Here are a few selections (in no order) of great interaction on Kinja this month among our eight core titles, as sent to me by site leads.

Lifehacker: Our Hive Five feature did well as always, and we had some good categories. Best dumbphones, best meal planning app, best mobile hotspots, and—the most successful—the best standing desks. The "call for contenders" is done in Kinja, and while it never busts out pageview-wise, it's great for discussion and leads up to the "five best" roundup on the weekend, which does very well.We didn't have as many Ask an Expert Q&As this month, but this one on spinal health had a surprising amount of interaction, which was great.We also did a few "commentsicles," as usual, though fewer this month (for some reason). This one on car upgrades and tricks did really well and got a ton of responses, and this one about electronics starter kits was a bit more niche but turned out really well. I also moved our weekly Wallpaper Wednesday feature into Kinja last week, and it looks great in webchats! Response was mixed, but as you probably saw I started a discussion with product about it, so we'll see how that goes. At any rate I think it's much better this way—people being able to star up their favorites is pretty cool.


Deadspin: Two NFL players do a Kinja chat Author/former pitcher does a Kinja chat. Possibly gay, possibly blacklisted NFL player Kerry Rhodes does a Kinja chat. Runner who ate it on TV news shows up in the comments. Writer who knew Glenn Burke, the gay ballplayer, shares a couple anecdotes in Kinja.

Charles P. Pierce annotates his great old story about Magic Johnson/HIV, with bonus annotation from a columnist who's mentioned. Funny photoshop contest. Readers shared their heckling stories.


Kotaku: Our main Kinja efforts in February, aside from the normal daily splicing and rounding up of Talk Amongst Yourselves stories, involved a lot of well-received crowd-sourced list posts (notably, Kirk's were the most successful):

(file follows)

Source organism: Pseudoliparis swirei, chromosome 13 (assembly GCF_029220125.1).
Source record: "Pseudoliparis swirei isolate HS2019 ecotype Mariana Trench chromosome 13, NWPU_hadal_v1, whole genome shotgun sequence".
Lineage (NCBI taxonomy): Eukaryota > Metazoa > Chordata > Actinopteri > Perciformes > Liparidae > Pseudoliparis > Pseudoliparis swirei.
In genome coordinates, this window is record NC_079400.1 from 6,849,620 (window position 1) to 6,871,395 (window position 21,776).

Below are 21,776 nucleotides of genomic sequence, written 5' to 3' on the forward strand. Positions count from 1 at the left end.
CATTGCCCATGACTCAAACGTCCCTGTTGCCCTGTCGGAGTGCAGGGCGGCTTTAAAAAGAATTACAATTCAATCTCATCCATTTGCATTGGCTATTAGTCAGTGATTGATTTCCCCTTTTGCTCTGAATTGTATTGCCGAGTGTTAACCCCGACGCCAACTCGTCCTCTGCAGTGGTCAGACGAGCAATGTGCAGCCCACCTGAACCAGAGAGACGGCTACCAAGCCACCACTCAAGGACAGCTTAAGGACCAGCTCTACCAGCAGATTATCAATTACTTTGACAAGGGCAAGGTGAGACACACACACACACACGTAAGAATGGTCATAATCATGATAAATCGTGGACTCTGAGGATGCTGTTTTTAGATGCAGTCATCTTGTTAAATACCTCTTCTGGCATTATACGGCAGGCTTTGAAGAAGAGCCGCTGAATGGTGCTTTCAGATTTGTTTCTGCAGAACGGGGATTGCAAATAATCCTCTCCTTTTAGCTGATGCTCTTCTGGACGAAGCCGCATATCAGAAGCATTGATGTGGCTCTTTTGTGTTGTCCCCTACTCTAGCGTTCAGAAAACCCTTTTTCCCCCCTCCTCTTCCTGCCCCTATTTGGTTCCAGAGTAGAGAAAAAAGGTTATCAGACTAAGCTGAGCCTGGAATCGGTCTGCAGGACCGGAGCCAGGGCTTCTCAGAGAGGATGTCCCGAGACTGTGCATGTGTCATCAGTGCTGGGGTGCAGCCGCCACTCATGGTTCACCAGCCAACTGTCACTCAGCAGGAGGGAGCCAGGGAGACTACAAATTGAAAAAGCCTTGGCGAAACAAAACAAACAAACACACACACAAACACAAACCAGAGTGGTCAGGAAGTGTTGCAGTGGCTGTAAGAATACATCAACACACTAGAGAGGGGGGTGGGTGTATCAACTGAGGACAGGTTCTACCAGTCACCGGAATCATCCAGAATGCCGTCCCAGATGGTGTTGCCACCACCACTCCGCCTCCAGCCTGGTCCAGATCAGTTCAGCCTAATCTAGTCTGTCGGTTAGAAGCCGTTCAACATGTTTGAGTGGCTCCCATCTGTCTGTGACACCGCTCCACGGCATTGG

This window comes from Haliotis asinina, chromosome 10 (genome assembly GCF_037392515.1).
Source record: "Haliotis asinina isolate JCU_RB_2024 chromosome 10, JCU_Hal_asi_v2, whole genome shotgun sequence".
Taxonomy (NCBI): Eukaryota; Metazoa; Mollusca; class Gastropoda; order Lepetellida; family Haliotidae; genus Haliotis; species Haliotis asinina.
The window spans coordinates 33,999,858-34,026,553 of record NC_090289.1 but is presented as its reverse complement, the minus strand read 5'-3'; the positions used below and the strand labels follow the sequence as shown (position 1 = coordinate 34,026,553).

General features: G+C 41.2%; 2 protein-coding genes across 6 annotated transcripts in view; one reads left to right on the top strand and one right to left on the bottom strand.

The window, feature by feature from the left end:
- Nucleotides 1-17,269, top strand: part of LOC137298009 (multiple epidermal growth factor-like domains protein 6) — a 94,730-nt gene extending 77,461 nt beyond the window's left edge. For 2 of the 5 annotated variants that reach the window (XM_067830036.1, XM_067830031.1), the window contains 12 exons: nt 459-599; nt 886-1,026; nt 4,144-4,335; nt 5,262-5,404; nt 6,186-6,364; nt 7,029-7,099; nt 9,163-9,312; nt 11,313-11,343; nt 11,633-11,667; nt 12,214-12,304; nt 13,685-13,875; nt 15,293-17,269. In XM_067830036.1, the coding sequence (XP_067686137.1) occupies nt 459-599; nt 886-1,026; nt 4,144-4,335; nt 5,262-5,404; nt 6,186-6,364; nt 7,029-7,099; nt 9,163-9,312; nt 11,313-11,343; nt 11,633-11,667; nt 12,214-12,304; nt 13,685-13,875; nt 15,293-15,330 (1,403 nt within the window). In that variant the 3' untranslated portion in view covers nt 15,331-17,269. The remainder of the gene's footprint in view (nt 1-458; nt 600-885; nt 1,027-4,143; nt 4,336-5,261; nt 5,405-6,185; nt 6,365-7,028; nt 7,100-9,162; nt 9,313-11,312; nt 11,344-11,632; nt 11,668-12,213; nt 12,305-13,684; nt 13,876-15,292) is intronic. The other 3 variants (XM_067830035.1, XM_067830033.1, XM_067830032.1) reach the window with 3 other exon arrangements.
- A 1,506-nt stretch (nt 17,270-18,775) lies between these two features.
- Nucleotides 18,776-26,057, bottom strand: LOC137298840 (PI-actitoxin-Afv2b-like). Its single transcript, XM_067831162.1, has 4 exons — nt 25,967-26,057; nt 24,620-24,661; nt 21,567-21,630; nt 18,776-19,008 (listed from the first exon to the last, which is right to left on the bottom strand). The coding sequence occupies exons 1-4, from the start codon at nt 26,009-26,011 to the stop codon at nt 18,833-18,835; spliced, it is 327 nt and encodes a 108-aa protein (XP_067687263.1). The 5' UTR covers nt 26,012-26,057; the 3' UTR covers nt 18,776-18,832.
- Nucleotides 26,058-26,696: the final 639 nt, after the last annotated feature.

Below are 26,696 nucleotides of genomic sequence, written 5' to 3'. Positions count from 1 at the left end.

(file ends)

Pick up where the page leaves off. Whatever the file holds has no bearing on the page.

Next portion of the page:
io9: This post on the link between True Detective and 19th century story The King in Yellow took the book from relative obscurity to Amazon's best seller list. io9-commenters also continued the analysis by digging up where some of the book's references came from.


This post directing readers to a site to download some free sci-fi/fantasy, generated enough traffic on the download site that they ended up asking if io9 would be able to host the downloads for them since the traffic was swamping their servers.

We had NASA-JPL's new Big Data team, a paleontologist who just discovered an ancient whale graveyard, a volcanologist who specializes in hazardous volcanoes, and author Tony Burgess in to answer reader questions.

An o-deck post on growing up as a creationist, posted in response to io9's coverage of the Bill Nye - Ken Ham creationism debate, added some interesting perspective to the debate.


Jalopnik: Terry Crews because, c'mon, what's a better get than that?

Best car cut-aways.

An entire story that wouldn't have existed without someone saying in the comments "Hey, I actually have this."

This great AMA with Hennessey.